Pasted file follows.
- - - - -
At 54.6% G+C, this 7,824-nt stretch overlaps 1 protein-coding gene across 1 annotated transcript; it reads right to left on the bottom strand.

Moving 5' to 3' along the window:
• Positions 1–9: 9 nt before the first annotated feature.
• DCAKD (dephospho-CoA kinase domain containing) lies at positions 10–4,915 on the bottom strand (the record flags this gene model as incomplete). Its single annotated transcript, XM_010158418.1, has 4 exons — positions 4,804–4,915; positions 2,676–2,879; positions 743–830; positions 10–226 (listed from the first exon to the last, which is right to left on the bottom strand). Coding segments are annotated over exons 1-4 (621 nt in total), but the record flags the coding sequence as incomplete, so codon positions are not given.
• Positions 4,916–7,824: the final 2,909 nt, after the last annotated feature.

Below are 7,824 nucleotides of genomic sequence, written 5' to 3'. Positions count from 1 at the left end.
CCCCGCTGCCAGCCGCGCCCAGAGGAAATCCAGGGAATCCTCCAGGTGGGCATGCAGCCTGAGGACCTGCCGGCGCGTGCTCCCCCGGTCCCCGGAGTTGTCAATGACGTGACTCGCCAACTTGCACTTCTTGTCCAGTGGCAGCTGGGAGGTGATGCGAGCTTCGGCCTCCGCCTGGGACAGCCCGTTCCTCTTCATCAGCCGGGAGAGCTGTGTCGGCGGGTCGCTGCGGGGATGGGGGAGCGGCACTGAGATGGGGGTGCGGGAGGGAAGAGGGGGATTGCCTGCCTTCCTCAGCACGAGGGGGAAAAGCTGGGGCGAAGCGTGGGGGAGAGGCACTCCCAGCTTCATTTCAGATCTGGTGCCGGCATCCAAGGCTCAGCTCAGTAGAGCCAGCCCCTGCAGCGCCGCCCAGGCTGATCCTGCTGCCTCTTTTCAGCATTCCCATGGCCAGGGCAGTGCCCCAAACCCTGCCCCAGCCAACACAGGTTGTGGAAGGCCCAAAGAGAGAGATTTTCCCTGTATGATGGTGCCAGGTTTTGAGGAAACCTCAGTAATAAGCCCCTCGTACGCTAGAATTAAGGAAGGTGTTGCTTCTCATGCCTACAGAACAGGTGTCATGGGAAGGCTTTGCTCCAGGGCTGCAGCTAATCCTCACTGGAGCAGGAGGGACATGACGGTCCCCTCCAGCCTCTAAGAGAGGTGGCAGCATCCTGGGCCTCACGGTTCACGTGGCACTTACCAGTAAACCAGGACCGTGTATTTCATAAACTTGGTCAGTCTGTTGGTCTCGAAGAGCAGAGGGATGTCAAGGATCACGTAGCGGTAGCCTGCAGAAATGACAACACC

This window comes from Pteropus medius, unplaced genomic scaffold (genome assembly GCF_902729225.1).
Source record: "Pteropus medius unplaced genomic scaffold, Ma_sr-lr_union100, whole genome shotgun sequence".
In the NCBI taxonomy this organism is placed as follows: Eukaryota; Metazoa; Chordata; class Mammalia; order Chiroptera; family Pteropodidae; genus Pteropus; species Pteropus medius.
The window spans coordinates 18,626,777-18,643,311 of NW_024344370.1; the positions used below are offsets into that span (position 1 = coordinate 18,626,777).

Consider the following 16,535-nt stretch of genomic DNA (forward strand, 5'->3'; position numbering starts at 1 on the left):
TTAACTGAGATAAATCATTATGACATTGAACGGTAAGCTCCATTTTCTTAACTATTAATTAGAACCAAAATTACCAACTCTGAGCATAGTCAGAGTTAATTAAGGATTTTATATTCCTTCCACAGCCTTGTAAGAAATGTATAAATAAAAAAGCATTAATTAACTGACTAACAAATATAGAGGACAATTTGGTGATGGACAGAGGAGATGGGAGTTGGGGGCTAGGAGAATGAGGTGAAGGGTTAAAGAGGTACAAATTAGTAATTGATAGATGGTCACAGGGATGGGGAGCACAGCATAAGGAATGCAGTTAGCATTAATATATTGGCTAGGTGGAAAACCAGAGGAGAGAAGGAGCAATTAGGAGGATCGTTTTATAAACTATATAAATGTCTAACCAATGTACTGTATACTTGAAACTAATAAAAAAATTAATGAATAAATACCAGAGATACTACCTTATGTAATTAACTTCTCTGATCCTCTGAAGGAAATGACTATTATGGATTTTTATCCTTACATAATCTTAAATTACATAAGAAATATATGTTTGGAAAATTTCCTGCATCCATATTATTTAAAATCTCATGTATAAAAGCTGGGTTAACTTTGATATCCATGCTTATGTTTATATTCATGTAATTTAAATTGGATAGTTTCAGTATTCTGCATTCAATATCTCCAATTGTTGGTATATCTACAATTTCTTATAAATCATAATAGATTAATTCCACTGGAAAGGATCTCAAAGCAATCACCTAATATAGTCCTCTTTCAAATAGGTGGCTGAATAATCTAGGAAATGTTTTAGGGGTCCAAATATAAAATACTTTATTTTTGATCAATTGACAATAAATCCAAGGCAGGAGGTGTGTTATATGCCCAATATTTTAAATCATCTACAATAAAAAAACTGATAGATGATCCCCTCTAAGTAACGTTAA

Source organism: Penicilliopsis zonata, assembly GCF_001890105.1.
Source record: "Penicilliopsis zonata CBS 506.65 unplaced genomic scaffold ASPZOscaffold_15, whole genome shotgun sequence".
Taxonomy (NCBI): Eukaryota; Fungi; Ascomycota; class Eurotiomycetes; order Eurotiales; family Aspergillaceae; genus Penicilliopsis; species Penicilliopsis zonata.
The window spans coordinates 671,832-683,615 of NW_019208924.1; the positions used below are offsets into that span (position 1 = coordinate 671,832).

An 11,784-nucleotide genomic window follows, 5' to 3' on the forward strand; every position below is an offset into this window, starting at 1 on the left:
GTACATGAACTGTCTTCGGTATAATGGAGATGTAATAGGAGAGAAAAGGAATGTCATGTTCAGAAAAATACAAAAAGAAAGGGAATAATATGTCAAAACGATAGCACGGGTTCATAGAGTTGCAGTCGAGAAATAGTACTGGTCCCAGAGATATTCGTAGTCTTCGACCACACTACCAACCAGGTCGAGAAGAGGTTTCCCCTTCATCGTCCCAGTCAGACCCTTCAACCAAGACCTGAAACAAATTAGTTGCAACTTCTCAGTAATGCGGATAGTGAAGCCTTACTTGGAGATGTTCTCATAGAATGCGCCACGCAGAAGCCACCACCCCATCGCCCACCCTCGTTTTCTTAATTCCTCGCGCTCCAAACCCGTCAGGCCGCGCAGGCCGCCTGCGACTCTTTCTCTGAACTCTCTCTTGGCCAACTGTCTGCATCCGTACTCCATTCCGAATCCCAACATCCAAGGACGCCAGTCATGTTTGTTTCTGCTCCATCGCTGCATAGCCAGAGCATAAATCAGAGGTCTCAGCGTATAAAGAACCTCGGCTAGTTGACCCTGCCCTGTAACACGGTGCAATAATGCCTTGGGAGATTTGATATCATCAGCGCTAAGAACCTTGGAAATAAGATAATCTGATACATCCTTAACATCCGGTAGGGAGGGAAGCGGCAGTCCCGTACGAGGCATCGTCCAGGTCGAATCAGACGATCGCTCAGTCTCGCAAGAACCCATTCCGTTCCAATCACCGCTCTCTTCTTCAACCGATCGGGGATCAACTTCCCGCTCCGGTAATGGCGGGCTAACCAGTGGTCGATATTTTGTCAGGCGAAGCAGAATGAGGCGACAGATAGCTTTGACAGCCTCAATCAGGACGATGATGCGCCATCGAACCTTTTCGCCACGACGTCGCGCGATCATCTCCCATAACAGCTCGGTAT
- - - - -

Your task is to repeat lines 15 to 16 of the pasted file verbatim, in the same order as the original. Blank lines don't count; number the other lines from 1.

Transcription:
Source record: "Penicilliopsis zonata CBS 506.65 unplaced genomic scaffold ASPZOscaffold_15, whole genome shotgun sequence".
Taxonomy (NCBI): Eukaryota; Fungi; Ascomycota; class Eurotiomycetes; order Eurotiales; family Aspergillaceae; genus Penicilliopsis; species Penicilliopsis zonata.